Report: PG&E rates could skyrocket if wildfires caused by utility continue

It's clear the effects of California's devastating wildfires stretch far beyond displacement and physical damage. But now, we're learning the massive costs of what many call the "new normal" could drastically increase the bills of millions of utility customers, particularly of PG&E.

"If you continue to have hits in the $15 billion range, it's going to come from the taxpayers or the ratepayers, or it's going to come in the form of insurance premiums," Steven Weissman, a lecturer at UC Berkeley's Goldman School of Public Policy, said.

"I'm not very happy about it," Ana, a San Jose resident said. "I understand why."

"I already pay enough to live in the Bay Area," Emily Schnittger, a PG&E customer, said. "Everybody has like a second side hustle outside of their main 9 to 5. I just think we should have been doing something about this a long time ago."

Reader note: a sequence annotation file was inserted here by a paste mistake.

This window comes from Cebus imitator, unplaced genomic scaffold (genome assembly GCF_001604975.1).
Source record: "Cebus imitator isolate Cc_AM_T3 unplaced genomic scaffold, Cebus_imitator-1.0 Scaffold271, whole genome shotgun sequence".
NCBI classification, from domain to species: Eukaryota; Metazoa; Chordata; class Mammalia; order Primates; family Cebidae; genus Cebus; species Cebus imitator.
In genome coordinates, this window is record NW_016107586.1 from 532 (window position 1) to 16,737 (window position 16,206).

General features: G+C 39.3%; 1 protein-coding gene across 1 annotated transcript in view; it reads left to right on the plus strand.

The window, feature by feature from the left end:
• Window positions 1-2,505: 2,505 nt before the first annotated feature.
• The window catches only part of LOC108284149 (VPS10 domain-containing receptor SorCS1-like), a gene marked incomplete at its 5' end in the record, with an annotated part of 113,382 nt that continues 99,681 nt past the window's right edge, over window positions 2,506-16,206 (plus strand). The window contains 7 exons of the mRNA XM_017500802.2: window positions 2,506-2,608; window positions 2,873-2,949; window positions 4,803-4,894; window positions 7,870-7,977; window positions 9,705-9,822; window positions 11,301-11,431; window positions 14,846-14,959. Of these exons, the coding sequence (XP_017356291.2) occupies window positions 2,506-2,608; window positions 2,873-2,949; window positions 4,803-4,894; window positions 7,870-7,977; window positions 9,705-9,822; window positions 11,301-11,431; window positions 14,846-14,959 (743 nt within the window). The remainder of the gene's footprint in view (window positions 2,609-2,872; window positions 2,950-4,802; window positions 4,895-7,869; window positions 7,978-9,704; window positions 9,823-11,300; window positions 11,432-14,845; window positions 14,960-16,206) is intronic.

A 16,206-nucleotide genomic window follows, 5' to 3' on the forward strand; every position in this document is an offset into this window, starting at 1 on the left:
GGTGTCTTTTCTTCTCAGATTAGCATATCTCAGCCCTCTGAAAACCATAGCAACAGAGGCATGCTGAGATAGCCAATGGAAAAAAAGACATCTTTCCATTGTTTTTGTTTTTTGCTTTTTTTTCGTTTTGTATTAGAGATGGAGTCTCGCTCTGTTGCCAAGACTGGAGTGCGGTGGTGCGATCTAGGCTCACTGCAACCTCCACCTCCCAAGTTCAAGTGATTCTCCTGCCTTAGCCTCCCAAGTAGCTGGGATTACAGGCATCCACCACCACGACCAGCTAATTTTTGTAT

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Weissman said rates would skyrocket on average 50% in the first year, if current wildfire trends continue.

For example, PG&E estimates $30 billion in fire damages for 2017 and 2018 fires. Their revenue is $13 billion a year. Additional impacts are spelled out in a report the Newsom administration asked Weissman to do.

"This analysis is not a prediction just more of a conversation starter," Weissman said. "We have a confluence of various factors that we don't know how to stop yet."

The spike in rates would impact California's ambitious climate goals as well.

Higher energy rates would mean less electric cars on the roads, hinder major companies in Silicon Valley who need power for operations, and service reliability. There would be more forced outages during fire season.

When asked about a potential solution, Weissman responded, "Top down planning from the state level. A lot of coordination with local governments and it's going to take time. I think the time to get started on that project was yesterday, not now."

The governor's office is expected roll out a plan on Friday for dealing with increased wildfire risk and climate change.

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